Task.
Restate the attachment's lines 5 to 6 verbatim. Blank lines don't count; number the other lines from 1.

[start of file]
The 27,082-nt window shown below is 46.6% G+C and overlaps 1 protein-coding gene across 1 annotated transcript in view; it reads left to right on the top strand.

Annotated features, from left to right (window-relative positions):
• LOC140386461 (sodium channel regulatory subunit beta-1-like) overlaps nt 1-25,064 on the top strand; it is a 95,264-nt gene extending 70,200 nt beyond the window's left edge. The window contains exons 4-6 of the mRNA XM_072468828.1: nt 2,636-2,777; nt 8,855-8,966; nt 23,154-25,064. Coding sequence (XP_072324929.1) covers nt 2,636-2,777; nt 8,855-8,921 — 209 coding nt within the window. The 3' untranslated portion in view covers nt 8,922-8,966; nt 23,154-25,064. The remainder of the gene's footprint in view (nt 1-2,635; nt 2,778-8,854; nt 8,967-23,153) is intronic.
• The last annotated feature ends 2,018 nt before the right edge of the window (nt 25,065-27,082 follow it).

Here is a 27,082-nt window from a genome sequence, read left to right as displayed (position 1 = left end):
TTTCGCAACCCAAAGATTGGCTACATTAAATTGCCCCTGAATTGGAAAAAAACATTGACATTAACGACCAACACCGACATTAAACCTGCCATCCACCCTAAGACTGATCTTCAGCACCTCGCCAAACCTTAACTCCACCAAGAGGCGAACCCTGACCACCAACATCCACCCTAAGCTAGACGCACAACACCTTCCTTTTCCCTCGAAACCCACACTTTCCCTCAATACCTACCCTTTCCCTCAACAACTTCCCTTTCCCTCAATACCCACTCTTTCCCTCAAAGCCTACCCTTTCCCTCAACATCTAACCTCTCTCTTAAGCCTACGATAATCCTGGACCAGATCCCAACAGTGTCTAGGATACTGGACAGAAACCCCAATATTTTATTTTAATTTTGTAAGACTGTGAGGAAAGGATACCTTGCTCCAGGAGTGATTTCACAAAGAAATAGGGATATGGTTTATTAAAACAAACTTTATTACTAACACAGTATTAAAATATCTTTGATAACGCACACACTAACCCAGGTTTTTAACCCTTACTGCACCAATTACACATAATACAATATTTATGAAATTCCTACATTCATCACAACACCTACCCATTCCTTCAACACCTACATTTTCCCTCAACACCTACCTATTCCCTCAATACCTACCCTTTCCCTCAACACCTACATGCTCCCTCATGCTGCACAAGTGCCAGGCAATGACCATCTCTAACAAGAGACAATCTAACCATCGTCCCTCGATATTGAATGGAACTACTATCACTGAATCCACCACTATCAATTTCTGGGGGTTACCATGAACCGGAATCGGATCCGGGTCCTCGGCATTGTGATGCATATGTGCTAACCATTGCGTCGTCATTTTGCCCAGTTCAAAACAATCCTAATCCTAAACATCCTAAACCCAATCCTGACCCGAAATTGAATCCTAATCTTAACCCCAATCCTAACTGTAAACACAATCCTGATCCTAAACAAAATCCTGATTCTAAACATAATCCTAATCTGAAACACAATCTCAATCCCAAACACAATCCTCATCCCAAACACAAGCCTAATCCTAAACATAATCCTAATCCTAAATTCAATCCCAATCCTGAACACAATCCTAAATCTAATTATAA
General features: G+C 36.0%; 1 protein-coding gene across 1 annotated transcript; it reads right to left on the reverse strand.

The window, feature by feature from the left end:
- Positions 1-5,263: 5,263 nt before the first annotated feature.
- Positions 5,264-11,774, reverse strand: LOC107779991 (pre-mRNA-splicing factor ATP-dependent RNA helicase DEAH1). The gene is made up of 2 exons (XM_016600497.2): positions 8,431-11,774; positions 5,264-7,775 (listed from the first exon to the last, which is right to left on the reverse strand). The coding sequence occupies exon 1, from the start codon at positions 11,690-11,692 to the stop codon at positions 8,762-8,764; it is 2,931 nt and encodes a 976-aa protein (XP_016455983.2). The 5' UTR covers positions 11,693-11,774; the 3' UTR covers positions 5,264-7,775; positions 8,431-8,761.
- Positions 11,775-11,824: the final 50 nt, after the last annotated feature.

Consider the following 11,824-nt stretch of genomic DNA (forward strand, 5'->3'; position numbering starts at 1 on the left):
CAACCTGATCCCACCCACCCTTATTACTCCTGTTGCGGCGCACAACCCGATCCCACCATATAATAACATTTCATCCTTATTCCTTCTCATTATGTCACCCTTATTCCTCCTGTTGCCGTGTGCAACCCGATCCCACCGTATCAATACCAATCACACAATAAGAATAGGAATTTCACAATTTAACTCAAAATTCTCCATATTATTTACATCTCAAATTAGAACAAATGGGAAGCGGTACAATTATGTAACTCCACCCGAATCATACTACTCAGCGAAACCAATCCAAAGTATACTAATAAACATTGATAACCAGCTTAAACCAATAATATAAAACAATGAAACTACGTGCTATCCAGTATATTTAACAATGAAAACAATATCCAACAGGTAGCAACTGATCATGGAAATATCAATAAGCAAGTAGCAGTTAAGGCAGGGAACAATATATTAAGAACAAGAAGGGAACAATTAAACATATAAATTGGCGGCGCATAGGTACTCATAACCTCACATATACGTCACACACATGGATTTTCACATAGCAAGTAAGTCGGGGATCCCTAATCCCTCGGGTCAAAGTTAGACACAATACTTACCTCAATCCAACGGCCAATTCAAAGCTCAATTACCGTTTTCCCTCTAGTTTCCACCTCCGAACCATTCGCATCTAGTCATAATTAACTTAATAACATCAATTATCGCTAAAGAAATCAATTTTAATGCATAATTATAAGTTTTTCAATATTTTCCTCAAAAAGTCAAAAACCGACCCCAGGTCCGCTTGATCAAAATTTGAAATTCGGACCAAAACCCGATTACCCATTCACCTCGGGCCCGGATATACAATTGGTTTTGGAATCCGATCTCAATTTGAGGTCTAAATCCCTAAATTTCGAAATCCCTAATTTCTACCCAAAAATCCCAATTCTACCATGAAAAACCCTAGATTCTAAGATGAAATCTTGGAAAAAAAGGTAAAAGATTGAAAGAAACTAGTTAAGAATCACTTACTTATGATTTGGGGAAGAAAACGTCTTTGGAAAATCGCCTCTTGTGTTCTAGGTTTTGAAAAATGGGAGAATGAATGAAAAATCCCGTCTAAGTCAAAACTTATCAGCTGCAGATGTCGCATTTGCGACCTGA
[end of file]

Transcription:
Here is a 27,082-nt window from a genome sequence, read left to right as displayed (position 1 = left end):
TTTCGCAACCCAAAGATTGGCTACATTAAATTGCCCCTGAATTGGAAAAAAACATTGACATTAACGACCAACACCGACATTAAACCTGCCATCCACCCTAAGACTGATCTTCAGCACCTCGCCAAACCTTAACTCCACCAAGAGGCGAACCCTGACCACCAACATCCACCCTAAGCTAGACGCACAACACCTTCCTTTTCCCTCGAAACCCACACTTTCCCTCAATACCTACCCTTTCCCTCAACAACTTCCCTTTCCCTCAATACCCACTCTTTCCCTCAAAGCCTACCCTTTCCCTCAACATCTAACCTCTCTCTTAAGCCTACGATAATCCTGGACCAGATCCCAACAGTGTCTAGGATACTGGACAGAAACCCCAATATTTTATTTTAATTTTGTAAGACTGTGAGGAAAGGATACCTTGCTCCAGGAGTGATTTCACAAAGAAATAGGGATATGGTTTATTAAAACAAACTTTATTACTAACACAGTATTAAAATATCTTTGATAACGCACACACTAACCCAGGTTTTTAACCCTTACTGCACCAATTACACATAATACAATATTTATGAAATTCCTACATTCATCACAACACCTACCCATTCCTTCAACACCTACATTTTCCCTCAACACCTACCTATTCCCTCAATACCTACCCTTTCCCTCAACACCTACATGCTCCCTCATGCTGCACAAGTGCCAGGCAATGACCATCTCTAACAAGAGACAATCTAACCATCGTCCCTCGATATTGAATGGAACTACTATCACTGAATCCACCACTATCAATTTCTGGGGGTTACCATGAACCGGAATCGGATCCGGGTCCTCGGCATTGTGATGCATATGTGCTAACCATTGCGTCGTCATTTTGCCCAGTTCAAAACAATCCTAATCCTAAACATCCTAAACCCAATCCTGACCCGAAATTGAATCCTAATCTTAACCCCAATCCTAACTGTAAACACAATCCTGATCCTAAACAAAATCCTGATTCTAAACATAATCCTAATCTGAAACACAATCTCAATCCCAAACACAATCCTCATCCCAAACACAAGCCTAATCCTAAACATAATCCTAATCCTAAATTCAATCCCAATCCTGAACACAATCCTAAATCTAATTATAA